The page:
The test of what we really want is often not what we say we want, but what we are willing to pay for. It is therefore to the credit of Mayor Len Brown and the Auckland Council that they are proposing ways Aucklanders might pay for the council's answer to traffic congestion.
The key, in the council's view, is the completion of an inner-city rail loop. A line from Britomart to Mt Eden under Albert St would enable trains to run through Britomart rather than terminating there, and services on all lines would be faster and more frequent. The council believes the improved rail services would take much of the pressure off roads.
The council might be right, though the Government and its transport officials are not convinced. They have not been willing to gamble $2.4 billion (the estimated cost of the underground line) on the chance that it might work. That sum, they point out, is too big a slice of all the money the Government has allocated for Auckland transport improvements over the next few years.
But if the council can convince its citizens to pay for the scheme themselves, the Government should not be concerned. The council is putting a smorgasbord of revenue-raising suggestions to the public for comment. The list includes rate increases, regional income and sales taxes, road tolls, parking charges, fuel levies and special rates. None of those would be painless. Citizens might be tempted instead to choose a visitor tax or airport departure charge, though these should not be on offer. They would be an impost on those who make the least use of commuter transport.
The guiding principle for choosing any of the options should be that it draws most of the cost from those who derive the most benefit. The direct beneficiaries of the rail project would be those using it. An indication of the amount expected from train fares should be part of the council's proposal. The main indirect beneficiaries are car drivers who are promised less congestion. If they can be convinced of that benefit they should not begrudge a road toll, regional fuel tax or a parking levy in the city.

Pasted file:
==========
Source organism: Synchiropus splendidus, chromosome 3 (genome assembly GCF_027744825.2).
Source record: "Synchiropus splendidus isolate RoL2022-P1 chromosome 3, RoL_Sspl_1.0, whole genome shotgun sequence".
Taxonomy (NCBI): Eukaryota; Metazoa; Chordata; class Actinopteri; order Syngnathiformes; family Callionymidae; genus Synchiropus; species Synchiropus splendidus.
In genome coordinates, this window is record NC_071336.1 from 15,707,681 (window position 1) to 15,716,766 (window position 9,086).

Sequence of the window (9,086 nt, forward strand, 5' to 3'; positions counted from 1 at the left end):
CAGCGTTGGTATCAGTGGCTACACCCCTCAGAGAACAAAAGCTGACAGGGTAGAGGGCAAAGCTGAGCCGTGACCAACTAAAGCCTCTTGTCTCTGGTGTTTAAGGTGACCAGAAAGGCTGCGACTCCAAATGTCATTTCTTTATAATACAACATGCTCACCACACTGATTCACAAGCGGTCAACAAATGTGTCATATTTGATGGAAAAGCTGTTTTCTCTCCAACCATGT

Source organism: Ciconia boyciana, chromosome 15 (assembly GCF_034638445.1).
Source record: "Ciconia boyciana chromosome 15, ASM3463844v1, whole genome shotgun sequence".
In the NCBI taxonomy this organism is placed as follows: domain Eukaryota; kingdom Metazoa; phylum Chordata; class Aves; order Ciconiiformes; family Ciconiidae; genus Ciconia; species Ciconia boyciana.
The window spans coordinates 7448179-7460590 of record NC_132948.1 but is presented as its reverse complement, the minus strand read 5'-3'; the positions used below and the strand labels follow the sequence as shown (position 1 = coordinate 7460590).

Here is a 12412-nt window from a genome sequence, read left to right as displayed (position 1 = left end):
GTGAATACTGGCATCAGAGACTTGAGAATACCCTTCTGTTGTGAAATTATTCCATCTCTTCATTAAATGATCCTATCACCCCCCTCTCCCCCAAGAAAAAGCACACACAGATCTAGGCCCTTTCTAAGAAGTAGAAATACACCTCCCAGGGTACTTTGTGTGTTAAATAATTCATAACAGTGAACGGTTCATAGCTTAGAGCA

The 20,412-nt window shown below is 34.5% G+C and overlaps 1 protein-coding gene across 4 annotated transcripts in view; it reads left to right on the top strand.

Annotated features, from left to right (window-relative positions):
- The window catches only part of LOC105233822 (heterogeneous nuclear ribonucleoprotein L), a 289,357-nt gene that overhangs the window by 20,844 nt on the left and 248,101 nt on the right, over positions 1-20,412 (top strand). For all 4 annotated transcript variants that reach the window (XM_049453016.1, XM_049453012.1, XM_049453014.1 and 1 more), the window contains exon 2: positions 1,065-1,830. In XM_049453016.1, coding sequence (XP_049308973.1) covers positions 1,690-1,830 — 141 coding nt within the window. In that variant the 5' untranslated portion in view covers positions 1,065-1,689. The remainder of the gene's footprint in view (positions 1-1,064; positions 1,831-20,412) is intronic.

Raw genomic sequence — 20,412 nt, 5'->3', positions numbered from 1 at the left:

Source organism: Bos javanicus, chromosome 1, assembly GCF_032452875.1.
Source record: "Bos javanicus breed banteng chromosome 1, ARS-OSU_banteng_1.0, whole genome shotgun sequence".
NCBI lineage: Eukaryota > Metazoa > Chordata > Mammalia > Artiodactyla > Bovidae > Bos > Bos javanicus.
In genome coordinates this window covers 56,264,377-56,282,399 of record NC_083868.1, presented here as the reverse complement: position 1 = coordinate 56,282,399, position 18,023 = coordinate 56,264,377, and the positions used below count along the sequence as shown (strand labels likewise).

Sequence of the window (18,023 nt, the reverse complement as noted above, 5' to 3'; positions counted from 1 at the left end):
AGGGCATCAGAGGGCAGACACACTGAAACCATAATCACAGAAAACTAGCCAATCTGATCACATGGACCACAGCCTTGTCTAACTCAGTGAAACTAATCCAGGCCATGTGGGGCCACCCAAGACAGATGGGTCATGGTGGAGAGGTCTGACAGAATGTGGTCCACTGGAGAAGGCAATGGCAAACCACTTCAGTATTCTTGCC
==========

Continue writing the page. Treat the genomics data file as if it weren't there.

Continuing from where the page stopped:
People whose properties are well served by public transport might also benefit. The council suggests a tax on their increased valuation and an extra development contribution from new subdivisions, presumably those in the vicinity of stations where higher density development will be needed to make the scheme worthwhile.
None of the payment options will be easy to sell to the council's voters - new taxes in any form are never welcome. But if the benefit is made clear, Aucklanders will respond. They readily agreed to a toll when the harbour bridge was proposed. The Government of that time was hard to convince of the bridge's merits even though Auckland would pay for it, and the attitude in Wellington seems to be the same now.
New Transport Minister Gerry Brownlee, like the previous minister Steven Joyce, warns the Auckland Council it would need Government permission to raise the money in the ways suggested. In the interests of the national economy the Government might not let the council spend $2.4 billion on a railway regardless of who pays for it, since the amount would be a considerable investment of national capital resources.
But the Government has set up a Super City ostensibly to provide Auckland with just this sort of strategic leadership and direction. If the council can convince Aucklanders to stump up for it, the plan can be considered economic. We will not agree to pay for it unless we can be convinced enough of us will use it. It will be up to Mr Brown and his team to convince us. In taking on that task they have done the right thing. The Government should not get in their way.